I imported a nice sale horse back in April, a big, leggy 5-year-old WB gelding. Very nice horse, who vetted well. Shortly after he came, he dropped a bit of weight due to my previous barn’s feeding program (assistant trainer addressed quickly, a long separate story there!), lost some topline, and seemed a little weak behind. Nothing crazy, just chalked it up to import adjustments. The then-assistant and I worked really hard to get him in a good flatwork program and saw lots of improvement. Meanwhile, the horse was showing with me in the 3’ AA hunters, with no noticeable issues.
In early July, the horse gets tried. They love him. At the vetting, he shocked us all and flexed off on the LH. The buyer still loved him, and we agreed to try again a week later, proceeding with the PPE if he flexed fine and moving forward with a lameness exam if there was still an issue. Reader, there was still an issue. The lameness exam, performed by arguably the top lameness practice in the country, was… less than conclusive. No changes to any X-rays; he finally blocked to the LH suspensory, so we ultrasound and got some wishy-washy answer about there maybe being a minor strain (described as a “slight separation of fibers”) to the proximal LH suspensory. Since there was no hole or tear, PRP or stem cells weren’t an option. The diagnosis was to pull his shoes, give him some time off, do shockwave, turnout, and hand walk for three months. He was jogging maybe 2/5 lame at this point.
Now we’re three months later, and there’s been no noticeable change on the ultrasound, but the more I read about ultrasounds on proximal hind suspensories, the more skeptical I am in the diagnosis in the first place. It sounds like muscle and fat can sometimes be misleading on those images, making an MRI a better option. I’ve also not been pleased with the vet’s approach and advice—he didn’t even care to watch the horse jog a few weeks ago and halfheartedly said we could start tack-walking, “I guess.” (Even though the vet didn’t watch, the horse is jogging sound.)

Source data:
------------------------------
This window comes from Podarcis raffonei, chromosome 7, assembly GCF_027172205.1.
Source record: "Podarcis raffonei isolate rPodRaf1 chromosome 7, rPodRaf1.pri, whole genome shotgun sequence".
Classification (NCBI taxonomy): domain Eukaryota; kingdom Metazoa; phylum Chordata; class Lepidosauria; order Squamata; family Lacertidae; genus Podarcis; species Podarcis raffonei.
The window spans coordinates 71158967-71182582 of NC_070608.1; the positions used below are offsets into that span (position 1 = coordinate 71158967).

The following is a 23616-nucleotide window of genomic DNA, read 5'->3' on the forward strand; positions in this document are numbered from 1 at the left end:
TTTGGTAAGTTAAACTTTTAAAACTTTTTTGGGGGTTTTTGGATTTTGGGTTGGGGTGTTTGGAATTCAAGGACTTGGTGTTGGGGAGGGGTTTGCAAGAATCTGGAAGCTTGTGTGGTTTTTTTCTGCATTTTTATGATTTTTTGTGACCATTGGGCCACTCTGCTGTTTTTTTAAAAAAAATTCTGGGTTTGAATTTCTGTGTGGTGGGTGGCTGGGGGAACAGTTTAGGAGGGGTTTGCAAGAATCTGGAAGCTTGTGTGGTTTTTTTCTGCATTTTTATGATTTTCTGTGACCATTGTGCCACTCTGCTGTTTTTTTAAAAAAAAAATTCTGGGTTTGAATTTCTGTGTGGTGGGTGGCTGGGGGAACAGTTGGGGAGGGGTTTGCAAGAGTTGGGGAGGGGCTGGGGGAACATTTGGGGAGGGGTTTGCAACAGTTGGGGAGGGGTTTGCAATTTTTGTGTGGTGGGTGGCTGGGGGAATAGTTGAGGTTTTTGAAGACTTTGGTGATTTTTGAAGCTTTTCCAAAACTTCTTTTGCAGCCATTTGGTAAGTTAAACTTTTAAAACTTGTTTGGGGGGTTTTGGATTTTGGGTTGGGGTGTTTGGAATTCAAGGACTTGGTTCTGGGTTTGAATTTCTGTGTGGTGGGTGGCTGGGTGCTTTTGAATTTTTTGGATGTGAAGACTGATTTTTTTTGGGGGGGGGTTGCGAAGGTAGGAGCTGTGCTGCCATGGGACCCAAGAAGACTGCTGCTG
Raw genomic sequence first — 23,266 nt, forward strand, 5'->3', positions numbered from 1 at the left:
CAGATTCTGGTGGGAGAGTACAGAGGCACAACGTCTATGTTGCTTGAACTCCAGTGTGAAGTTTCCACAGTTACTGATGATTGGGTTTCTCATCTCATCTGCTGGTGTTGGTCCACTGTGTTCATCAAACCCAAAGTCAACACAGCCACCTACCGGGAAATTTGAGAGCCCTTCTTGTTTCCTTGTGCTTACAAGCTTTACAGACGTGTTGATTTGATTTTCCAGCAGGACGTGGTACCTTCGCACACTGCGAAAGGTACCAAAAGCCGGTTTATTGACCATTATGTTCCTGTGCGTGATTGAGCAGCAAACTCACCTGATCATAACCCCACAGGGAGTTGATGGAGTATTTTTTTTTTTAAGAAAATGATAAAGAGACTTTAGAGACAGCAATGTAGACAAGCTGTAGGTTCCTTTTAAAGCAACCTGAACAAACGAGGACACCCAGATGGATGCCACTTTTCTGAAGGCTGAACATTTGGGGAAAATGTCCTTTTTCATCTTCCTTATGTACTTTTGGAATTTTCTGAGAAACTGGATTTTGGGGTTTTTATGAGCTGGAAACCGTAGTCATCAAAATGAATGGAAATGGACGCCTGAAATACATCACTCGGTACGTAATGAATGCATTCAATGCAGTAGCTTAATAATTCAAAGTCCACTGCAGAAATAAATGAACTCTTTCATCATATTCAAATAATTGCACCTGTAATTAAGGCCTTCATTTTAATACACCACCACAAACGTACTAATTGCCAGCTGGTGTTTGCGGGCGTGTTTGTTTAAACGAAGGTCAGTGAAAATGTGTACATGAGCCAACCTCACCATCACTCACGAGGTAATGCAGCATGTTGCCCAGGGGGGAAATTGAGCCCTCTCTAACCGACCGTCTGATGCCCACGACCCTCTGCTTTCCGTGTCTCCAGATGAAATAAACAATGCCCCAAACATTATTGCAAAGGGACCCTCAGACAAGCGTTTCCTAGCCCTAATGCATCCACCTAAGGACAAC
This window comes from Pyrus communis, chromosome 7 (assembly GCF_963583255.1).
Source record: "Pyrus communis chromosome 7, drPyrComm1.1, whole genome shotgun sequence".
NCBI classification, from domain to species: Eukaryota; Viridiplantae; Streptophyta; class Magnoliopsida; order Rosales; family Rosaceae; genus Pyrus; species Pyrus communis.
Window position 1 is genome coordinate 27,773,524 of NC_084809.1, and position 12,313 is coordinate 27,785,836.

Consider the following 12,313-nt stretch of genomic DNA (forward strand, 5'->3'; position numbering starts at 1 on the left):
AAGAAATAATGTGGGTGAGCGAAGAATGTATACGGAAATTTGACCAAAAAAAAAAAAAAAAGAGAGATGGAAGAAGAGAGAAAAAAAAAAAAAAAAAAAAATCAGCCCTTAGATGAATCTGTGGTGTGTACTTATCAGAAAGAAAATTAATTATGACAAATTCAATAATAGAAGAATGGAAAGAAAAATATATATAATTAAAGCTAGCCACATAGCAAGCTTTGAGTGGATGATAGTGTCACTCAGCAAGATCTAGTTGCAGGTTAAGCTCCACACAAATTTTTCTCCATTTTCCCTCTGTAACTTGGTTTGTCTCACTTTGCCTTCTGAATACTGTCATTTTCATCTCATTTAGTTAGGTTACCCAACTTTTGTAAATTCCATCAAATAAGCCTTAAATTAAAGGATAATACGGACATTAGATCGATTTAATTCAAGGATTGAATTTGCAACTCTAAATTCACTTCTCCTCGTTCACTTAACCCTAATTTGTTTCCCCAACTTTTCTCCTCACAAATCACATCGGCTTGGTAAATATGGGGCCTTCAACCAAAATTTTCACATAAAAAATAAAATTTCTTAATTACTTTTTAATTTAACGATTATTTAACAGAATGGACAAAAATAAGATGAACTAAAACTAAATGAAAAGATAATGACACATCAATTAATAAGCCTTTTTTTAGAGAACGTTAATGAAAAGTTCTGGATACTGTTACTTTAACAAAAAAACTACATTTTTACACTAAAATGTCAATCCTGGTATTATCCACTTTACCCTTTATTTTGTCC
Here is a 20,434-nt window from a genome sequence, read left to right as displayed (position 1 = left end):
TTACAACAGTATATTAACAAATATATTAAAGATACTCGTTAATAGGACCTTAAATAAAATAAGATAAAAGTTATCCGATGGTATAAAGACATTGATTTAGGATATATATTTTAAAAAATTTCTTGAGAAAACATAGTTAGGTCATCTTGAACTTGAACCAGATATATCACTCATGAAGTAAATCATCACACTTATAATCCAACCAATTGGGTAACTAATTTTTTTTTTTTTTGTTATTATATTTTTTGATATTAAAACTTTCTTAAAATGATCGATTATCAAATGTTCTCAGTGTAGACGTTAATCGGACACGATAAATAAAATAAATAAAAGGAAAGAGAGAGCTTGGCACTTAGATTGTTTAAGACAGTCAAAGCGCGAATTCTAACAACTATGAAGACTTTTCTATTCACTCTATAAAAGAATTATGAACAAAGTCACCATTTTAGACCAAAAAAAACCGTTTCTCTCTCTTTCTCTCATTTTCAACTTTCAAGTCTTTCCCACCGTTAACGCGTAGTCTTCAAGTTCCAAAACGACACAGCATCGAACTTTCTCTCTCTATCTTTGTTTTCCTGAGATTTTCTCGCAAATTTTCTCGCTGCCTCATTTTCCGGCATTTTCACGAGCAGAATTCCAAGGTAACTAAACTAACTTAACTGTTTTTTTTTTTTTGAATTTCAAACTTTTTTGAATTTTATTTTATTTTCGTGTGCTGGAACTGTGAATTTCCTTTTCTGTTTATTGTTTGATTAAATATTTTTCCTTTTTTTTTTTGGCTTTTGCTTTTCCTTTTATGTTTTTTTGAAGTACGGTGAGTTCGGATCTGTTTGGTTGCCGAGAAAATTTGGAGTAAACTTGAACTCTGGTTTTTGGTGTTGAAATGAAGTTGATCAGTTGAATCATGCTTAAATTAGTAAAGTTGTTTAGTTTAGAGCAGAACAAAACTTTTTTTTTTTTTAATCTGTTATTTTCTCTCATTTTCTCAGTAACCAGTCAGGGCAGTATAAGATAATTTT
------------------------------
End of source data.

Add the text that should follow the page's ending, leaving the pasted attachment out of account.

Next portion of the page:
We started laser shortly after that visit with a different practitioner and have seen tremendous improvement—she felt he was having issues higher up in his SI. In just a few laser sessions, he went from being somewhat sensitive to palpation to letting me curry his back quite vigorously and even enjoying it! I’ve been long-lining him at the walk—he’s now a pro!—and is tracking up well and traveling evenly behind. He even trotted off on a tiny circle the other day (still a little fresh, LOL! ) and was moving as well and as sound as he ever has.
I’m not a vet, but I know what I can see with my own eyes, and this horse is feeling and looking great compared to July—my assistant trainer moved out on her own, and he is no longer too thin, has pretty good muscle tone for being out of work, and his bare feet look fantastic. So, what would you do if he were yours? Continue with rehabbing slowly and carefully? Get a second opinion with an MRI?